Of interest to Eagle Lake Military Veterans

9 thoughts on “Of interest to Eagle Lake Military Veterans

  1. Very important information for Veterans.

    The New Old Age – Caring and Coping

    September 19, 2012, 6:42 am

    A Little-Known Benefit for Aging Veterans


    Here’s a riddle: When is a government benefit that pays for
    caregivers, assisted living and a nursing home not a benefit?
    When hardly any people know they’re entitled to it.

    That seems to be the story with a Department of Veterans Affairs
    benefit called the Aid and Attendance and Housebound Improved
    Pension benefit, known as A&A, which can cover the costs of
    caregivers in the home (including sons and daughters who are paid
    to be caregivers, though not spouses) or be used for assisted
    living or a nursing home.

    The benefit is not insignificant: up to $2,019 monthly for a
    veteran and spouse, and up to $1,094 for the widow of a veteran.

    Surprised that you’ve never heard of it? You’re not alone.

    “It’s probably one of the lesser-known benefits,” said Randal
    Noller, a Veterans Affairs spokesman in Washington. Of the 1.7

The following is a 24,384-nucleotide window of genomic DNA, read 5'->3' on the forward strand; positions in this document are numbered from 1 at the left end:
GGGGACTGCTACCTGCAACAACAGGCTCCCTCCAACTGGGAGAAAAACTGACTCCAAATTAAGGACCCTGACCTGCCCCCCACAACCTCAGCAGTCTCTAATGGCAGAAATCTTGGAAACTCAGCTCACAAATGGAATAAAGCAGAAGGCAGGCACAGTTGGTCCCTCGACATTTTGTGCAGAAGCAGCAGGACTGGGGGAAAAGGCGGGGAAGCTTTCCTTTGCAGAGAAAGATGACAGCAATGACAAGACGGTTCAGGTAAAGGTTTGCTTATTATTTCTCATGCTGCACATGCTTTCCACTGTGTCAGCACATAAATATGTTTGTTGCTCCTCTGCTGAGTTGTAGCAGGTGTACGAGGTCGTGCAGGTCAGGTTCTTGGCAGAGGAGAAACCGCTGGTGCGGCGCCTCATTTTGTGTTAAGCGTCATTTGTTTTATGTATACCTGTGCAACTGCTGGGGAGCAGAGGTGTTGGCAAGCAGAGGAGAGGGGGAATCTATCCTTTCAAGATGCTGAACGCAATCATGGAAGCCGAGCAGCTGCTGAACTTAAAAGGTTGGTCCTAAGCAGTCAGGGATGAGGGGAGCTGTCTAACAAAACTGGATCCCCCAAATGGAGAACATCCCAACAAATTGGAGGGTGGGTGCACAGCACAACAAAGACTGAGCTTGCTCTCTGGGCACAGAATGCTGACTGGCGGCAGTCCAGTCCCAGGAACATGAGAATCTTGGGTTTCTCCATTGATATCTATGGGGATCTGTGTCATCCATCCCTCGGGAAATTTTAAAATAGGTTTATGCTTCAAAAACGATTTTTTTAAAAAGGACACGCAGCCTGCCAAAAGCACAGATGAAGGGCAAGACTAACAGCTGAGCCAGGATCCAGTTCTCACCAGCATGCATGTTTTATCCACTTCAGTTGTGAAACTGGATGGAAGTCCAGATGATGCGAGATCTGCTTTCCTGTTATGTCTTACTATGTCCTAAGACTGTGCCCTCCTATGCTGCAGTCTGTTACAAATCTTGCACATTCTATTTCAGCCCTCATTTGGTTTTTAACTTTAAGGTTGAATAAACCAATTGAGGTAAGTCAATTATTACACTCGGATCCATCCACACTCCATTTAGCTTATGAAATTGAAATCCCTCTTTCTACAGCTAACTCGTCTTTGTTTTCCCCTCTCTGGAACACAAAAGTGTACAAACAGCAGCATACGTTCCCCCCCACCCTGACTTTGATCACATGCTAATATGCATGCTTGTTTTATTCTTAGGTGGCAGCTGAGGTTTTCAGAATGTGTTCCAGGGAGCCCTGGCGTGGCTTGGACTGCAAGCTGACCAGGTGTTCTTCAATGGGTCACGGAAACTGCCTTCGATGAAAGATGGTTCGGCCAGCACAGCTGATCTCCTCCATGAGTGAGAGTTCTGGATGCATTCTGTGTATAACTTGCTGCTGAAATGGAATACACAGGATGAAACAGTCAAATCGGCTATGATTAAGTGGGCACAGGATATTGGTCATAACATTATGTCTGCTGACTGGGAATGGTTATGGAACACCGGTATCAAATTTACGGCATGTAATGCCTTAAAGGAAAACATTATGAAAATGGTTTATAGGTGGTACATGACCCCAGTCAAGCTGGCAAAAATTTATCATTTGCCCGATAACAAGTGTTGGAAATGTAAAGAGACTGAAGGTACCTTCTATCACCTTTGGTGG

million World War II veterans alive as of 2011, who were in need
    of caregiving assistance and thus eligible, only 38,076 veterans
    and 38,685 surviving spouses were granted the A&A benefit that
    year, according to Mr. Noller.

    Mr. Noller is not the first to acknowledge A&A is a well-kept
    secret. Jim Nicholson, former secretary of Veterans Affairs, said
    in a December 2006 news release that “not everyone is aware of
    his or her potential eligibility” for the program, which he
    called an “underused” benefit.

    Not much has changed. A search of the Veterans Affairs Web site
    for evidence of public information efforts in the six years since
    came up blank.

    “The sad thing is, it’s been an entitlement for 61 years, but
    it’s sat idle – the V.A. employees just haven’t been educated
    about it,” said Debbie Burak of Midlothian, Va. She said she
    repeatedly called department offices on behalf of her father, a
    World War II veteran, and her mother, who became homeless after
    their house caught fire and their injuries required extensive
    care. She was told there were no benefits they were entitled to.
    (Indeed, when I called two Baltimore-area Veterans Affairs
    offices for my father, a World War II veteran, no one had heard
    of this benefit or any benefit that paid for caregivers or
    assisted living or nursing homes.)

    “My parents’ end of life was so difficult. They lost everything,
    were living in a terrible hotel, ran up every credit card we
    had,” Ms. Burak said. “My mother begged us not to cremate her,